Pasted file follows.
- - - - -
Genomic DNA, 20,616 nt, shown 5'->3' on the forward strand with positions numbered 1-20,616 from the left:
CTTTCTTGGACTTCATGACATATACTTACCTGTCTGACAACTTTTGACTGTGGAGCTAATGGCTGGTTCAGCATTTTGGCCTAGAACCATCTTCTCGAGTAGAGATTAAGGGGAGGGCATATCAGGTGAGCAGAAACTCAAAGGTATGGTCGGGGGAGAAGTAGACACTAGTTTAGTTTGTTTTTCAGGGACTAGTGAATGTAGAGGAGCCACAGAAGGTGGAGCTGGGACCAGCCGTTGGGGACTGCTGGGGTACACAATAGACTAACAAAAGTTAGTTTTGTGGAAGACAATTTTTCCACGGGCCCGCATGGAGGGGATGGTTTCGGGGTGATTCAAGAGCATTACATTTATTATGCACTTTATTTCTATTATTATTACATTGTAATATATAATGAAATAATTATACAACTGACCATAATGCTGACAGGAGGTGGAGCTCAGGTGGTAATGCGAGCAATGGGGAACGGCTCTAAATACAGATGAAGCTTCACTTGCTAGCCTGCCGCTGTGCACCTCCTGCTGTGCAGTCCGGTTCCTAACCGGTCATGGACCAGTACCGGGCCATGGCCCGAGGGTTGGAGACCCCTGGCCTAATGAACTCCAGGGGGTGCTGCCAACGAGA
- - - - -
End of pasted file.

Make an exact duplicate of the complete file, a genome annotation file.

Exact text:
Genomic DNA, 20,616 nt, shown 5'->3' on the forward strand with positions numbered 1-20,616 from the left:
CTTTCTTGGACTTCATGACATATACTTACCTGTCTGACAACTTTTGACTGTGGAGCTAATGGCTGGTTCAGCATTTTGGCCTAGAACCATCTTCTCGAGTAGAGATTAAGGGGAGGGCATATCAGGTGAGCAGAAACTCAAAGGTATGGTCGGGGGAGAAGTAGACACTAGTTTAGTTTGTTTTTCAGGGACTAGTGAATGTAGAGGAGCCACAGAAGGTGGAGCTGGGACCAGCCGTTGGGGACTGCTGGGGTACACAATAGACTAACAAAAGTTAGTTTTGTGGAAGACAATTTTTCCACGGGCCCGCATGGAGGGGATGGTTTCGGGGTGATTCAAGAGCATTACATTTATTATGCACTTTATTTCTATTATTATTACATTGTAATATATAATGAAATAATTATACAACTGACCATAATGCTGACAGGAGGTGGAGCTCAGGTGGTAATGCGAGCAATGGGGAACGGCTCTAAATACAGATGAAGCTTCACTTGCTAGCCTGCCGCTGTGCACCTCCTGCTGTGCAGTCCGGTTCCTAACCGGTCATGGACCAGTACCGGGCCATGGCCCGAGGGTTGGAGACCCCTGGCCTAATGAACTCCAGGGGGTGCTGCCAACGAGA